Info

-»—SEC of new Stock o SEC of depreciated Stock -Expon. (SEC of Average Stock)

■ SEC of Average Stock

---Linear (SEC of depreciated Stock)

Figure 21.2 Average specific electricity consumption (SEC) (expressed as kWh per tonne of liquid steel) for average, retired, and new stock (Worrell and Biermans 2005).

Measuring Sustainability

To understand the sustainability of the energy system, it is essential to understand the way that energy is used as well as how energy use and services provide change over time. This requires a detailed understanding of energy consumption and efficiency levels, for which we currently lack a consistent way to measure and collect data. Energy represents, however, an area of study where relatively abundant data has been collected since the first oil shocks in the 1970s, certainly compared to the other themes discussed in this volume. However, most detailed data collection has focused on supply and less on demand. As discussed above, we do not have good estimates of the total recoverable reserves of other heavily studied energy sources, such as oil and natural gas.

For a more consistent analysis of the sustainability of the energy system, we need to improve available measures and data on the flows of energy carriers, as well as energy service and efficiency levels. Since the dynamics of energy demand are the key driver for changes in the supply system, we also need to understand how the demand for energy services develops:

• Which energy services are provided, and what is the activity level of each service?

• Can we device a basket to measure and compare energy service levels between economies and over time?

• What are the distribution, level, and dynamics of the mix of energy services over time?

• What is the efficiency with which energy services are provided, and what is the remaining potential for energy savings for (key) energy services?

Once we have developed a better understanding of the dynamics of energy (services), demand makes it then possible to evaluate the impact of such patterns on the flows of energy carriers and the impacts of this use:

• What are the total emissions to the environment?

• What is the distribution of supply over various primary energy sources, including renewable and nonrenewable energy sources as needs for non-renewable materials, water, and available land?

• What is the distribution of final energy carriers (e.g., power, fuels), and how will this change as a result of changes in energy services?

• What is the total remaining stock or accessibility ofprimary energy sources (expressed as volume, flow over time, or time needed to rebuild stock)?

• What are the total costs of production of the energy carriers and provision of energy service?

In the end, environmental, social (i.e., distribution and access to energy services), and economic sustainability (i.e., costs per unit of energy service provided) are key factors needed to determine the sustainability of the energy system. The first steps and studies have been done to assess the total costs of energy service provision. These tend to show that, even without full accounting of all externalities, an energy-efficient supply of energy services is not only environmentally more sustainable, but also economically and socially sustainable.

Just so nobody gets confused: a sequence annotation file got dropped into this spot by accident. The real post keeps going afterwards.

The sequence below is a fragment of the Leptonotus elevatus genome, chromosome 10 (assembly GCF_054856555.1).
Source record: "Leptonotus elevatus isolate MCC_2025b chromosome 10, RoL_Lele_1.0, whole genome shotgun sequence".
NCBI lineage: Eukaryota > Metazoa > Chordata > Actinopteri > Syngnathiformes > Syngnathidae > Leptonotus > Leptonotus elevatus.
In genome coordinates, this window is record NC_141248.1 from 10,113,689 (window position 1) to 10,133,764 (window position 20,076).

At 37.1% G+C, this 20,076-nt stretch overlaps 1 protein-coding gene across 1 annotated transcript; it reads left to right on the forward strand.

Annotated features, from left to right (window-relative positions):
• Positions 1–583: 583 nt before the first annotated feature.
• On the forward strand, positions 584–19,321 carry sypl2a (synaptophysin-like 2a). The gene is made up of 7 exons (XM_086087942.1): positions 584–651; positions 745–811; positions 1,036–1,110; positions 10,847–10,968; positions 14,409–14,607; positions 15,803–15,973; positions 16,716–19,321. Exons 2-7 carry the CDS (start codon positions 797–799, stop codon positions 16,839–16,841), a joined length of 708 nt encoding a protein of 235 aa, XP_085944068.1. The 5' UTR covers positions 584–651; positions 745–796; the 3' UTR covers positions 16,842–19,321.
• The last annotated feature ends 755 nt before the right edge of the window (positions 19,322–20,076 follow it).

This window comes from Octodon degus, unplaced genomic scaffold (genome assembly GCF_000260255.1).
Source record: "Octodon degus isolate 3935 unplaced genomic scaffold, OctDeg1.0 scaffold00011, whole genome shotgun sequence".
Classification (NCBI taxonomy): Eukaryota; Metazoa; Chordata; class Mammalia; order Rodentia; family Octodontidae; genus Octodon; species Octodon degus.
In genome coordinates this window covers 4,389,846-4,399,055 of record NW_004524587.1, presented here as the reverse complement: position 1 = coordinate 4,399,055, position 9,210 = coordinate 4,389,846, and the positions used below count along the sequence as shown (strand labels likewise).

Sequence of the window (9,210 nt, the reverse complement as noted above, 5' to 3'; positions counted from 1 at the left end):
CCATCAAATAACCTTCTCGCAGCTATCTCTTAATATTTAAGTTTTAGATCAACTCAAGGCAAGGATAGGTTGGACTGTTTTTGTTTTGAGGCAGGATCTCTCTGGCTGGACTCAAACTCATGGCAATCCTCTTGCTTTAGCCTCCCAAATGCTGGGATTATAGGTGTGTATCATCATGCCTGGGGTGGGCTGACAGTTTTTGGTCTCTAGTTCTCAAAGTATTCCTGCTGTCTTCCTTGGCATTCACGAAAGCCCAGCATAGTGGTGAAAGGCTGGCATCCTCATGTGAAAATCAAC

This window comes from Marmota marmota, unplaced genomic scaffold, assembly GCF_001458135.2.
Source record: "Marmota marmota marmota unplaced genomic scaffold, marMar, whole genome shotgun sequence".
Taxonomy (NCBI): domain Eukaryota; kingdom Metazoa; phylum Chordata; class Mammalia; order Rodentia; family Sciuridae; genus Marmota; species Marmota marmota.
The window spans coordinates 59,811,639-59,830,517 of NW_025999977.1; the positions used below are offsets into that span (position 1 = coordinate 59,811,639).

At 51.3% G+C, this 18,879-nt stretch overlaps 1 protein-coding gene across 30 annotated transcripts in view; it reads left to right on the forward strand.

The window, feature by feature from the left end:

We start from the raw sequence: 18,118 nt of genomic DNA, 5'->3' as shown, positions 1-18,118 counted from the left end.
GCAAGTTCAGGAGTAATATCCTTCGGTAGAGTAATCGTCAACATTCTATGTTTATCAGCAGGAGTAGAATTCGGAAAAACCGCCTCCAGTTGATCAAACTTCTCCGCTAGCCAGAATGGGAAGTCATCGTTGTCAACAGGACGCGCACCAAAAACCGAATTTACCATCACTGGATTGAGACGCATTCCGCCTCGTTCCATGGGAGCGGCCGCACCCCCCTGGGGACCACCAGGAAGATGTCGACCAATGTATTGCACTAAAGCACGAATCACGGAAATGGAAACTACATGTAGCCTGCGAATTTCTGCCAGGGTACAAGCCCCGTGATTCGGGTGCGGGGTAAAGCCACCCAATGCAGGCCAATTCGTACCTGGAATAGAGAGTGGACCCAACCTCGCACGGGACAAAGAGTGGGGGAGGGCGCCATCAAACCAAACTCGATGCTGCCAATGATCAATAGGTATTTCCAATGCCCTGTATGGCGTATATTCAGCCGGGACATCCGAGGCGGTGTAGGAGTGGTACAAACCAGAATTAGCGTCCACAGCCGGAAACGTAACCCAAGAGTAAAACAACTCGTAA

Conclusions

While energy is a key issue in determining the sustainability of society, society still lacks reliable data with which to measure the sustainability of supply and demand. Understanding energy use, conversion, and supply is a key issue in the transformation of society to more sustainable production and consumption patterns, as energy use patterns are primary factors in climate change, (air) pollution and depletion of nonrenewable resources. Measuring the sustainability of energy use has many aspects that are closely interrelated: production, conversion, supply, price, and efficiency. These relationships change over time, moving and removing the boundaries of the energy system and its sustainability.

The economy is a basket of activities or energy services (i.e., the ultimate service provided by the energy-using device). The economy itself is not interested in using energy, but rather in providing energy services at the lowest cost. Hence, sustainable use of energy means the provision of these services at the highest possible level of energy efficiency. Changes in energy service demand have altered the way society supplies energy, and will do so in the future, making a sustainable provision of energy services of paramount importance to a future sustainable energy system. As stated, reliable data is lacking with which to measure the sustainability of demand. Our understanding of (future) demand, technology and potential impacts is limited. This hinders our ability to quantify, accurately and consistently, the sustainability with which society uses energy. In addition, our lack of an understanding of the remaining reserves and the interaction with the economics of recovery makes it difficult for us to measure the potential for depletion.

Overleaf (left to right, top to bottom):

Jack Johnston, Steve Rayner

Ernst Worrell, Don Gautier, Trevor Demayo

Group discussion, Joan Ogden

Mark Delucchi, David Greene, Andreas Loschel

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